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11 October 2016

123rd Brussels for Breakfast – Notes

Organised by the Centre for the Study of Financial Innovation (CSFI), hosted by Grant Thornton with co-presenter Hand Hack (FTI Consulting).

This blog covers the key subjects since our last meeting that I hoped to cover but, as always, we ran out of time to deal with them all. As a Friend, you can watch the 30 minute `structured’ CPD web-cast with CISI. These Notes may be read to record a further 30 minutes of `structured CPD’, including a dipping into the links to the underlying stories.

Highlights from the “Brussels for Breakfast” meeting

As is inevitable at the moment, Brexit developments dominated the discussion – with a deepening fear that it would be a Hard Brexit following the comments by the Prime Minister in her Party conference speech. What does this term really mean? At the least it seems to mean not even being a member of the EEA as that implies breaching several red lines: free movement of people, contributions to the budget an accepting the supremacy of the ECJ. Clearly, this means loss of passporting rights and thus direct access to the ECB for payments.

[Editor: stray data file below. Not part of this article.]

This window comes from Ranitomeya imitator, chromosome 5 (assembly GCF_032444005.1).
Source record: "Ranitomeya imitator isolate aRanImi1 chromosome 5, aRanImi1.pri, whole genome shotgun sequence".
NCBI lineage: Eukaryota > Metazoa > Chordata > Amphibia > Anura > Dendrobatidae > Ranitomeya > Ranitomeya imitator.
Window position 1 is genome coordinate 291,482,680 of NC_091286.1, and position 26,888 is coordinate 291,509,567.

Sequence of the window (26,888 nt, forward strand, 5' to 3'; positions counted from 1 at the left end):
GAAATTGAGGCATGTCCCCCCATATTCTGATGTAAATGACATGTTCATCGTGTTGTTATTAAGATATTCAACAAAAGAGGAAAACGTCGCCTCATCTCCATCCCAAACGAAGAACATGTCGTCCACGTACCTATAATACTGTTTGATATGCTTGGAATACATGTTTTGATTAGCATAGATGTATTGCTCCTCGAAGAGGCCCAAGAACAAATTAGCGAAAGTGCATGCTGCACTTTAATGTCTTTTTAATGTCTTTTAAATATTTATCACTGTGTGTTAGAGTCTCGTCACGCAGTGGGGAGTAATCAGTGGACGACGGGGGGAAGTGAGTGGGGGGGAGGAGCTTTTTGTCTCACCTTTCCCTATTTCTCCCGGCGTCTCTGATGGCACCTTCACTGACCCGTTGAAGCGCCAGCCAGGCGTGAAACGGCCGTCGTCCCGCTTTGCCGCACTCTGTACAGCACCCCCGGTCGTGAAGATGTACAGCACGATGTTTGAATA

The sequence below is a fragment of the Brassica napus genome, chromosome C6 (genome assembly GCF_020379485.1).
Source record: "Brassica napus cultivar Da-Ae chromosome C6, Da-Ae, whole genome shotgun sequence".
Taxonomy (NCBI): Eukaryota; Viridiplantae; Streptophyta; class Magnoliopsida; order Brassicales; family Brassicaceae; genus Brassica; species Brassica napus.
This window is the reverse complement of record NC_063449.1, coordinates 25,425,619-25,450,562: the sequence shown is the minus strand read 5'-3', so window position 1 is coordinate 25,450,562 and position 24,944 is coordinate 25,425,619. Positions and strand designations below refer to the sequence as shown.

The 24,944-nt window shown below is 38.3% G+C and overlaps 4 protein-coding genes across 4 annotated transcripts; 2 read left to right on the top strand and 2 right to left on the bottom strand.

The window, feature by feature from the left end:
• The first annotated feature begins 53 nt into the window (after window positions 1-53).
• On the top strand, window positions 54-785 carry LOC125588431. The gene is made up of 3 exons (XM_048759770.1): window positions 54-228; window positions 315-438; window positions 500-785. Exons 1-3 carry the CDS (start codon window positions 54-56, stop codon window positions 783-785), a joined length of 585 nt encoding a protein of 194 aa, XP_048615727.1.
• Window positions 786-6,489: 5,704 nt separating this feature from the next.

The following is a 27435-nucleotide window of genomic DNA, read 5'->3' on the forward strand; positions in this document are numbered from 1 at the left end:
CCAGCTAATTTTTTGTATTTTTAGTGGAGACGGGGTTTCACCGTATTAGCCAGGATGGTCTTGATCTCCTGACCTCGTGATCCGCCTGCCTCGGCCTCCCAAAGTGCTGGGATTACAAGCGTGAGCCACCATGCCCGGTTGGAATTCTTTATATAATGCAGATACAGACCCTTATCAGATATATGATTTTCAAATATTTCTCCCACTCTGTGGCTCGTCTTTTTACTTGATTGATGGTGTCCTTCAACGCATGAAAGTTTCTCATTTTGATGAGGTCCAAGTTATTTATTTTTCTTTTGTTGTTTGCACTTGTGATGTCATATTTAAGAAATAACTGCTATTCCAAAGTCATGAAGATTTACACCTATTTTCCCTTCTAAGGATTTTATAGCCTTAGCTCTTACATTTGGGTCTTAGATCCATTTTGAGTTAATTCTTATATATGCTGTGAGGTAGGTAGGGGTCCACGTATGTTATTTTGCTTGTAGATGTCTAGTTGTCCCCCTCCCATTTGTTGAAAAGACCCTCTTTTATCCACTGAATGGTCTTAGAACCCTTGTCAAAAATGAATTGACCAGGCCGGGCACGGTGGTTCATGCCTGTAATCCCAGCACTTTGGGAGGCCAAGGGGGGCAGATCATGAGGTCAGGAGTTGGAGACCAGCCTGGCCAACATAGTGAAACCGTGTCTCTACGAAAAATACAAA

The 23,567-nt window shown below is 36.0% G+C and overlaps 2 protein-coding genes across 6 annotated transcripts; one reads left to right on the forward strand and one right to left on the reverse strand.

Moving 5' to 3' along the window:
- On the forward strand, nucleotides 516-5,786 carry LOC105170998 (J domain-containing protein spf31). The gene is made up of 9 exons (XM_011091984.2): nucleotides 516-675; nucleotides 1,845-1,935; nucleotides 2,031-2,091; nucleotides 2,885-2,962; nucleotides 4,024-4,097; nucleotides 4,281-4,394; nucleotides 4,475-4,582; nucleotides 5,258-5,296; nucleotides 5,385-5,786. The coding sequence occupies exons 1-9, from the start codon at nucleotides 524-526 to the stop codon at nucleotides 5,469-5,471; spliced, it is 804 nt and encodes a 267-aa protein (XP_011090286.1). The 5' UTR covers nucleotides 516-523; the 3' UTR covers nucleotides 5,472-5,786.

This led on to a wide-ranging discussion of ECB Director Mersch’s comments about the evolution of the Eurosystem’s market infrastructure. The consolidation of T2 and T2S could easily embed the notion that participants must be EEA-authorised, thus ruling out post-Brexit UK firms. It is not only ECB rules that may develop: Basel has yet to finalise Basel III in critical areas – most importantly the treatment of banks holdings of mortgages and corporate loans. In the US, these are normally converted into securities via Ginnie Mae etc. But EU banks still have vast holdings on-balance sheet and there is a real risk that the EU may decide to diverge from Basle on such issues.

The State of the Union message from Commission President Juncker included a commitment to accelerate CMU. Several legislative components are already underway (STS securitisation, Prospectus Directive) and more proposals are nearing launch (insolvency regime, withholding tax barriers, debt-equity bias as part of CCCTB) and further down the track would come personal pensions, supporting Fin Tech and further steps on the supervisory framework. Some of these ideas may make faster progress in a world without the UK acting as an “impediment”.

Join us again on November 8th for the 124th “Brussels for Breakfast” notes and CISI live webcast afterwards

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© Graham Bishop

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